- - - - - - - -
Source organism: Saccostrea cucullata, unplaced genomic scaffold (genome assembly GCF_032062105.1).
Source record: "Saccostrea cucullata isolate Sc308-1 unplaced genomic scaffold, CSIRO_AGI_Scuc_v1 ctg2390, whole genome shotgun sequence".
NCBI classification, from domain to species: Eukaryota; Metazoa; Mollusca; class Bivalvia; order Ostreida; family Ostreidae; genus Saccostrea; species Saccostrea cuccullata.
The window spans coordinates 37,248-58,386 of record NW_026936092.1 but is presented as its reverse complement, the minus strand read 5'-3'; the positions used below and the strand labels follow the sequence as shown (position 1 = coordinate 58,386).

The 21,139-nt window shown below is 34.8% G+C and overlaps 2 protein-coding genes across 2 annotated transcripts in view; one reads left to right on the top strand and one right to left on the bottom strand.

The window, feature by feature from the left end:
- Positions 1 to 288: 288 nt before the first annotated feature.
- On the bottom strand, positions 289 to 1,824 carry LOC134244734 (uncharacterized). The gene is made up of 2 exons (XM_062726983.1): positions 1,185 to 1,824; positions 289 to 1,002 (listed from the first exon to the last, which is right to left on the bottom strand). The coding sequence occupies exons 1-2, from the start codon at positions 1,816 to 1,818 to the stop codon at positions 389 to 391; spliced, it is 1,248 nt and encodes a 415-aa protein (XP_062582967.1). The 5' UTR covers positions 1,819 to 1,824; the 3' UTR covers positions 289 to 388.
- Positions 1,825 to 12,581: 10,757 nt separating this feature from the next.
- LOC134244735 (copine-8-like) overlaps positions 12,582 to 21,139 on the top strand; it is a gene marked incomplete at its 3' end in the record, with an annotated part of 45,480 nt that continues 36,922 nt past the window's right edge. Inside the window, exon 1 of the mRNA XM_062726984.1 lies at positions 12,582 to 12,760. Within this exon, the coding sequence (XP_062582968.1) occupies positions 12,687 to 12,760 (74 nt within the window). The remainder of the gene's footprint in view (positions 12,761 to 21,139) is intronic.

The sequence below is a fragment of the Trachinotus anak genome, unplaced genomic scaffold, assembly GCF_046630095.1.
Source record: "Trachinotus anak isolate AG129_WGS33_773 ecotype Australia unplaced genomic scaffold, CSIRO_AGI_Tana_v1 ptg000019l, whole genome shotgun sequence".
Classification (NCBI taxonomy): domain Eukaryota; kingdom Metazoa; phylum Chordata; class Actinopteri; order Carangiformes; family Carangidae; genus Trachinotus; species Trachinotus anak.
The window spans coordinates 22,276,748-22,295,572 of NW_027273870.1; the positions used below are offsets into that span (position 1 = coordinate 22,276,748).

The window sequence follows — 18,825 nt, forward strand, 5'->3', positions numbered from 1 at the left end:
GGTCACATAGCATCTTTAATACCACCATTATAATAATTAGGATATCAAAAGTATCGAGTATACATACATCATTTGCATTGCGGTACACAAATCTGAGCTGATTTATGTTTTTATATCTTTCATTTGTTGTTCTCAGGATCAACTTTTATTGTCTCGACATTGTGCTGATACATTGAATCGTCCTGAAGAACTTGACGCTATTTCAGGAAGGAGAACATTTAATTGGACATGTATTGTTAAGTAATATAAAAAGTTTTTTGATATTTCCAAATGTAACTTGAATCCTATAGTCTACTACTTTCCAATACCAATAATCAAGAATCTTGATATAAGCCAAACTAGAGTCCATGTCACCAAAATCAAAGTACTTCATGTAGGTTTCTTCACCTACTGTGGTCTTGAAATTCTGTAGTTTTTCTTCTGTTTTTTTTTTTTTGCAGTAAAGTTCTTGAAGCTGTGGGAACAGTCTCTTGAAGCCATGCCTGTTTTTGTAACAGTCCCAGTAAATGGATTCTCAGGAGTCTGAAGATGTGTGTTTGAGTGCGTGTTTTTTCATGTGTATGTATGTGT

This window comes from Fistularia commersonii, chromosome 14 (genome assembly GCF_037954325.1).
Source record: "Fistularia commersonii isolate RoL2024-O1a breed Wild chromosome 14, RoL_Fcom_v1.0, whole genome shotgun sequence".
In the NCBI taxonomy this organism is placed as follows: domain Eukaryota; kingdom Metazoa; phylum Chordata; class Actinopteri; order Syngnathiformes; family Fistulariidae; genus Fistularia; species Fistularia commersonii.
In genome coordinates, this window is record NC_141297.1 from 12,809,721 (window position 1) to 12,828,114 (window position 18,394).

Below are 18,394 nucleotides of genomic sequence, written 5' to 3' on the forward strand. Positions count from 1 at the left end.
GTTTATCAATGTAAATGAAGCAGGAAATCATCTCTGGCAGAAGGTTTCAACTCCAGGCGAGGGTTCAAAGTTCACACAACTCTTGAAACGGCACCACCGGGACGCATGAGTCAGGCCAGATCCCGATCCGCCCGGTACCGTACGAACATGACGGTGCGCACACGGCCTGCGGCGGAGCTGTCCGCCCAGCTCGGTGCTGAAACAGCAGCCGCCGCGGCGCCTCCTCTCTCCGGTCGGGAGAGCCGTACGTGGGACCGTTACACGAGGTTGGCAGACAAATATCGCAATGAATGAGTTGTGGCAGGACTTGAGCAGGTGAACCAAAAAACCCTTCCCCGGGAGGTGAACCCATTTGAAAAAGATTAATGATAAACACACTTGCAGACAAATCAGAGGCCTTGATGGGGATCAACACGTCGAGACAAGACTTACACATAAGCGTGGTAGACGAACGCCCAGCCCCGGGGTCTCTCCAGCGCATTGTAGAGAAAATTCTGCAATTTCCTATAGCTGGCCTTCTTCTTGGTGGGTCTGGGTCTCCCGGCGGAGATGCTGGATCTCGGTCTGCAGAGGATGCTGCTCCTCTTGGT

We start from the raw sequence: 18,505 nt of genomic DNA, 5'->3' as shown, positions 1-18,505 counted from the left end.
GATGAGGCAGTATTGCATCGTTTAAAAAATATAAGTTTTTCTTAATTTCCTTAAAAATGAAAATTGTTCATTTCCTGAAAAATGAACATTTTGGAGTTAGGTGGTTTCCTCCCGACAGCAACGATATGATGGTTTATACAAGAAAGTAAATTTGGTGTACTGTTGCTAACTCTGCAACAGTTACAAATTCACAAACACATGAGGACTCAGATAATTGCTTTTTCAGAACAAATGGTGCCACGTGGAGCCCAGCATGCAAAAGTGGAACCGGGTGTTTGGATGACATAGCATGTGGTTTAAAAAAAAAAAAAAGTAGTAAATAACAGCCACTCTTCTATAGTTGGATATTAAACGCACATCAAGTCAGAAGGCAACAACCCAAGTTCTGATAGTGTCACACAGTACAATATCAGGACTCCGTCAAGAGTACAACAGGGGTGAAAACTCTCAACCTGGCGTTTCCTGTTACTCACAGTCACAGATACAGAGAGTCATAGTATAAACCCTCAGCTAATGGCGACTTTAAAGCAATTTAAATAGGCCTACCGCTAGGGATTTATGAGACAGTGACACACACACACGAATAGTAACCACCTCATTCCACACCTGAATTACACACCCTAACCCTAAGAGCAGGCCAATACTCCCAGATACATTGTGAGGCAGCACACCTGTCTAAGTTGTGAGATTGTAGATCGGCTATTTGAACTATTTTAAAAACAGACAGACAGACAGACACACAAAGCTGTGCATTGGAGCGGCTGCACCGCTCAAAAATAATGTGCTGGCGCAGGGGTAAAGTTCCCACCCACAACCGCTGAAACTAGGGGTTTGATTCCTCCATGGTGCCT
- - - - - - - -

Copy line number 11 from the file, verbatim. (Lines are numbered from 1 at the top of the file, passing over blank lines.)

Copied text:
The sequence below is a fragment of the Trachinotus anak genome, unplaced genomic scaffold, assembly GCF_046630095.1.